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Video shows skier and snowboarder escaping Mount Washington avalanche

This photo provided by Mount Washington Avalanche Center shows the aftermath of an avalanche on Mount Washington on Saturday, Feb. 25, 2023.
Jeff Fongemie
Associated Press / Mount Washington Avalanche Center
This photo provided by Mount Washington Avalanche Center shows the aftermath of an avalanche on Mount Washington on Saturday, Feb. 25, 2023.

RJ Phipps was hiking up Tuckerman Ravine on Mount Washington over the weekend with his wife when he took out his camera to shoot a snowboarder and skier.

Within seconds, Phipps watched as the two men were nearly engulfed by an avalanche. He caught it all on video.

The unidentified skier was able to scramble to the side of the avalanche on Saturday while the snowboarder appears to almost surf the avalanche down the mountain. The snowboarder, who had been sitting down when the avalanche was triggered, ended up several hundred feet down the ravine and waist deep in snow. Both people escaped injury. The location of the avalanche was about 4,800 feet up on the mountain.

"It looked like he was basically sliding down the mountain," Phipps said, adding that he was surprised to see the men out there and "super concerned because there are a lot of fatalities that come with avalanches."

"He was just sitting there and when the avalanche released he and all the snow started to come down the mountain," he continued. "When he was coming down, my only thought was to keep an eye on him. If he was to be buried, where was the last place I saw him so we had a starting point if we had to initiate a rescue."

Jeff Fongemie, acting director of the Mount Washington Avalanche Center, said the avalanche was unintentionally triggered by the skier, who had backcountry experience in multiple snow climates and mountain ranges. Because of recent snow storms, Fongemie described the potential for an avalanche in Tuckerman Ravine on Saturday as considerable. This one had the potential to "easily bury and kill a person," he added.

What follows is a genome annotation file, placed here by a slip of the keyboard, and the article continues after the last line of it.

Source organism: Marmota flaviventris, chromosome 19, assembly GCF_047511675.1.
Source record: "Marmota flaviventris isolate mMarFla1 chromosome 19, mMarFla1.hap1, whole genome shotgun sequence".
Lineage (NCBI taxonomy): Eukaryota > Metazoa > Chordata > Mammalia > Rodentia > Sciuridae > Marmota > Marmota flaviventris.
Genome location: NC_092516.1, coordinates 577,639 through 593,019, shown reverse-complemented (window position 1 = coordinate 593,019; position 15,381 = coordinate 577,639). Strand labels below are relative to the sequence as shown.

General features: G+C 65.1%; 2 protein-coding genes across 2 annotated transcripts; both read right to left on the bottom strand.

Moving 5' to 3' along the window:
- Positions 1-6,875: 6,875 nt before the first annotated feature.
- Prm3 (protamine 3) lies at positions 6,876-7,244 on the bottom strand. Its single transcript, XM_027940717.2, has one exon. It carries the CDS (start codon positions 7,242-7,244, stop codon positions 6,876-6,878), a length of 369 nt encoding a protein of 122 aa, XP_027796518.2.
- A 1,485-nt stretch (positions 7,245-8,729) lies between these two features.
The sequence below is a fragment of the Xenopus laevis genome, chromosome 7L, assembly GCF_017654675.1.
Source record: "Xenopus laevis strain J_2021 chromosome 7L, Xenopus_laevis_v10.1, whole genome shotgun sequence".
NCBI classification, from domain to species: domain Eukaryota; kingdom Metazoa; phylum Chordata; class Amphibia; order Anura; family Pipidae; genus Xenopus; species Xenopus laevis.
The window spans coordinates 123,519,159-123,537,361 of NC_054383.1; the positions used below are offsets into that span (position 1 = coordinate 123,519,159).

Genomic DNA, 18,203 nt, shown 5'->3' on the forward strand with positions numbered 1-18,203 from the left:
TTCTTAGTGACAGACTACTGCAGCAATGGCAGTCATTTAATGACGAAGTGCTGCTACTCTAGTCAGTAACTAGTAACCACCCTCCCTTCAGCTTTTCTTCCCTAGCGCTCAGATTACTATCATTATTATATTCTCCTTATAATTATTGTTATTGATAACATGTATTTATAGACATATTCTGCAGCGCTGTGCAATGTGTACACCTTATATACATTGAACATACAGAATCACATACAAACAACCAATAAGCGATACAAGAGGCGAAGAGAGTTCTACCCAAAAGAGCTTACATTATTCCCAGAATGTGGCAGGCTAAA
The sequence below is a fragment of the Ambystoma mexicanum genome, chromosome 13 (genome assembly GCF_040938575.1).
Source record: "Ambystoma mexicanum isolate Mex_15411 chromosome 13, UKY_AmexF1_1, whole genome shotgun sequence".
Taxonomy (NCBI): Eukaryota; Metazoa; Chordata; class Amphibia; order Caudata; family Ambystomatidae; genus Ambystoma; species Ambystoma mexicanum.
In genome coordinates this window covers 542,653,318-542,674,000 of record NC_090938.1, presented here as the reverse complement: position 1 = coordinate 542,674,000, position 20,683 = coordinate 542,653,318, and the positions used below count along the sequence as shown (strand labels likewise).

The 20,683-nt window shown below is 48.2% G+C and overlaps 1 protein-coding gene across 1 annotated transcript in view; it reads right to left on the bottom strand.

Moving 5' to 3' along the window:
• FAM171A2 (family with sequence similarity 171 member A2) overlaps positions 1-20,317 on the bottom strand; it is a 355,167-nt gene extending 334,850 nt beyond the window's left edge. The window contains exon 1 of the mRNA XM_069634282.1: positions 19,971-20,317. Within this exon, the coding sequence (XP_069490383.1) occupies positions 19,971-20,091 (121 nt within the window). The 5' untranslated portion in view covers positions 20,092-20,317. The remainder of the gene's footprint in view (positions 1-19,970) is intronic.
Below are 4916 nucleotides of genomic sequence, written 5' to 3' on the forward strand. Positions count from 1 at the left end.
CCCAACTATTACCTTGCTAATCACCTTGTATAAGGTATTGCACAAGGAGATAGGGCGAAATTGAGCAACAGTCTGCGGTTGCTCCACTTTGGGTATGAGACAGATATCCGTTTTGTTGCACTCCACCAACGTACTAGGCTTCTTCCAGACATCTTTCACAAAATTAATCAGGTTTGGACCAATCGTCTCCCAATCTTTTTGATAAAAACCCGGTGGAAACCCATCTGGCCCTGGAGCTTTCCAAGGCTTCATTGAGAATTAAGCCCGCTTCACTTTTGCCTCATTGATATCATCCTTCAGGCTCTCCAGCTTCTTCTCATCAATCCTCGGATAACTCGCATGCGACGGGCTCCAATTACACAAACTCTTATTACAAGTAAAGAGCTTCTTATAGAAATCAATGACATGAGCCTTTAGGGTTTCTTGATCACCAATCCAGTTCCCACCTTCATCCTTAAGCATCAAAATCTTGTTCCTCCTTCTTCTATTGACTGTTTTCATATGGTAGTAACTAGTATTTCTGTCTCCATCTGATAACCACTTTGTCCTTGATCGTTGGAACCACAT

"It was just luck," Fongemie said of the two surviving unscathed whom he briefly interviewed before they left the area. "Once you are engulfed in that, there is not a lot you can do to control your destiny. You just hope for the best."

Fongemie said avalanches are relatively common from December to May in White Mountain National Forests, which includes Mount Washington. But rarely do they injure or kill anyone.

A backcountry skier from Vermont died in February 2021 following an avalanche on Mount Washington. In December of that year, two skiers were caught in a human-caused avalanche near the top of Left Gully on Mount Washington, seriously injuring one of them.

"There are plenty of people going out and having fun and not triggering these avalanches," Fongemie said. "It's just about terrain choices."

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